Berlin: In Search of the Wall. The Funnel, A publication of the German Fulbright Commission, 1991.


Berlin: In Search of the Wall

Michael P. Peterson

Fulbright Professor 1990-91

Berlin, February 1991


Don't expect to just run into the Wall during your visit to Berlin -- you'll have to go look for it. In the city itself, the Wall is essentially gone. You'll need a car to see the remaining long sections of the Wall (last seen near the village of Lübars, north of Berlin). If you're lucky, you might see a few instant entrepreneurs here spray painting the Wall with a variety of colors and then chipping away at it with picks and hammers to create those small, colorful pieces that are still for sale near Checkpoint Charlie and the Brandenburg Tor.

While the Wall is gone, there are three places in the city where the Wall is still present in one form or another: Brandenburg Tor, Checkpoint Charlie and the East Side Gallery. At the Brandenburg Tor (S-Bahn, Linie S2, Unter den Linden), now a symbol of German reunification, a small piece of the Wall is displayed and a large open space is visible to the south showing where the wall stood. Merchants around the Tor, mostly Turkish, sell a variety of East German uniforms and Russian hats along with the now ubiquitous pieces of the Wall. A new development here has been the flood of Russian hand-made products that are also being sold here, sometimes by Russians themselves. Look for the hand painted wooden eggs and plates that are available. A short walk toward the Große Engel brings you to a Soviet War Monument that stood within West Berlin and was recently turned over to Germany. Germans were not allowed to enter the site until recently. The Reichstag, a block to the north of the Brandenburg Tor, offers an exhibit on the history of Germany at no charge (entrance on north side). On the northeast corner of the Reichtag is a memorial to individuals who were killed while attempting to escape over the wall and some sections of the wall are visible on the opposite side of the Spree canal.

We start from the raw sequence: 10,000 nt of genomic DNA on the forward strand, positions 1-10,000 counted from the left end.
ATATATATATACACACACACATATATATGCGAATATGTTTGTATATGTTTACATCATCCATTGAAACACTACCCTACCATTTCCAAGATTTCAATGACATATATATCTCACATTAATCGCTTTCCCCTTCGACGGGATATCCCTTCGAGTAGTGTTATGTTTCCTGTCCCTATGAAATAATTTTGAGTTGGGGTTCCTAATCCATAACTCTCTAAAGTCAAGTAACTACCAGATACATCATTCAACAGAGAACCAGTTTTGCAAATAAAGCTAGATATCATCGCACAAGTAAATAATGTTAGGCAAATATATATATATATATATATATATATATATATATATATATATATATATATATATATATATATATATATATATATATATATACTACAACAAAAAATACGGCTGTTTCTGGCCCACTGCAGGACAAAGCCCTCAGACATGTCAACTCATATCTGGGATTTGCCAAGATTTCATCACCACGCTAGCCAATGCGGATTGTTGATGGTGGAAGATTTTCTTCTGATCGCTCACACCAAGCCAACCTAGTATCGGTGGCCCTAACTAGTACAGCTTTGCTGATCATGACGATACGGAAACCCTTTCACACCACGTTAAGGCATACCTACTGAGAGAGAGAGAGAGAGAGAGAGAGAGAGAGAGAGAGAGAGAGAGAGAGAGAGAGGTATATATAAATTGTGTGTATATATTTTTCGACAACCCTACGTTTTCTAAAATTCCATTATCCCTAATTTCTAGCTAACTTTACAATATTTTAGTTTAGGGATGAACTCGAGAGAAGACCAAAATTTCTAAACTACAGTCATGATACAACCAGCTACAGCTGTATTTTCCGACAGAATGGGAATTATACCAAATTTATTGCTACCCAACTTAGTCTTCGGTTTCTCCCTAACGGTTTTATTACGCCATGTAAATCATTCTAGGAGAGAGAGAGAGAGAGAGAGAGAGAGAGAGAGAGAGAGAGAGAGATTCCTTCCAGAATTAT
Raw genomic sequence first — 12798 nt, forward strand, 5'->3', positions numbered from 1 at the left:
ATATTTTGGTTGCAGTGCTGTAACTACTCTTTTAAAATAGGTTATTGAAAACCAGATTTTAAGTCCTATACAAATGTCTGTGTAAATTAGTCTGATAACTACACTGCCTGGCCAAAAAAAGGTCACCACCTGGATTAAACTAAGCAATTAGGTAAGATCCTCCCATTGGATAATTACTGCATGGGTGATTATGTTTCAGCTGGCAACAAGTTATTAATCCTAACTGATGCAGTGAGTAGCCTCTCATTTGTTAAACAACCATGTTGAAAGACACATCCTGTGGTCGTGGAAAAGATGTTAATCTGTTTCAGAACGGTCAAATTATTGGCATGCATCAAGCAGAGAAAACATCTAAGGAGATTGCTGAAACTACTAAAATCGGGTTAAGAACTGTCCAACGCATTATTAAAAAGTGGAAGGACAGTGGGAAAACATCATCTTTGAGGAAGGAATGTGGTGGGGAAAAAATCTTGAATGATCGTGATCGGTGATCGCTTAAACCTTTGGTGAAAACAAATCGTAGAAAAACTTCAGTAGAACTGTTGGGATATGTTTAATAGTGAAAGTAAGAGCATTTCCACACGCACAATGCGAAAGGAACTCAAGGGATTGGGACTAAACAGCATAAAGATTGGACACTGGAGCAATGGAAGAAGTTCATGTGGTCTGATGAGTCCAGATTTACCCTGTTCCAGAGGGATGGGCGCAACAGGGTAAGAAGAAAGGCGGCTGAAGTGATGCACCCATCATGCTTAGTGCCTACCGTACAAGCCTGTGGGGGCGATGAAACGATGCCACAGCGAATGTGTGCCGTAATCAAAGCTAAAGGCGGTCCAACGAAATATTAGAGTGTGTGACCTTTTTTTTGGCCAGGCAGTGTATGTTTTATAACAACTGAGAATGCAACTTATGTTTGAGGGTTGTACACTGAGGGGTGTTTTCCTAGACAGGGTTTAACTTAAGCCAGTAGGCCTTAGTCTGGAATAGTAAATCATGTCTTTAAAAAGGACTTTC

Checkpoint Charlie (U-Bahn, U6, Kochstrasse) served as the crossing point between the American and Soviet sectors of the city. Germans were not allowed to enter East Berlin at this crossing. Since the Wende, the check point has been totally torn down. To gain an understanding of the history of the wall, be sure to visit the Museum Haus am Checkpoint Charlie (Friedrichstrasse 44; daily 9-22h; entrance fee: 5 DM). Although some of the displays here have seen better days, the museum conveys an unforgetable feeling of the prison Wall. The most effective aspect of the museum are the displays describing the ingenuity of the people in finding a way to freedom.

The East Side Gallery (S-Bahn Hauptbahnhof along Holzmarktstr. and Mühlenstr.) is a long section of the Wall that was left standing and transformed to a concrete art gallery. Artists were invited from different parts of the world to contribute a painting covering about 10 meters of the Wall. Imagine about a kilometer of this and you have the sense of the East Side Gallery. It is impressive not only because of the paintings (best seen from a traffic divider in the middle of the street - watch for traffic) but because it is the single longest stretch of Wall remaining in the city. You can get a good view from the back side and this is also a spot where stripped Trabant automobiles, now a symbol of a failed East German economy, are simply abandoned. (The Trabant has also become the object a whole series of jokes. Example: How do you double the value of a Trabant? Fill'er up.)

Of course, the Wall is more than the physical object and in this sense the Wall is everywhere you look. The Germans speak of Der Mauer im Kopf (the Wall in the head) and this Wall is certainly there, if not exactly visible. But one can hear people talk of it, sometimes even with fondness. A West Berliner, obviously disgruntled by the changes the falling of the Wall has brought, admitted that she would help to build the Wall back up. Life was more peaceful and pleasant when the Wall was there. An East German complained to me about the ruthlessness and brutality of capitalism. The only difference now he argued is that the people act this way with a smile on their face. Bewildered by the quickness of the events of the past year, a younger West Berliner admitted that he did not want reunification. He had grown-up with things the way they were and had accepted the Wall as a part of life. Reunification was something his parents wanted but he could see no advantage to it. Certainly, change can be difficult - even the changes brought about by the tearing down of an unnatural wall. The great majority of people here see the changes as positive but realize that there are many more Walls to be torn down.

The Wall and all that it symbolizes is still in Berlin. I hope you will have a chance to see and to feel it while you're here.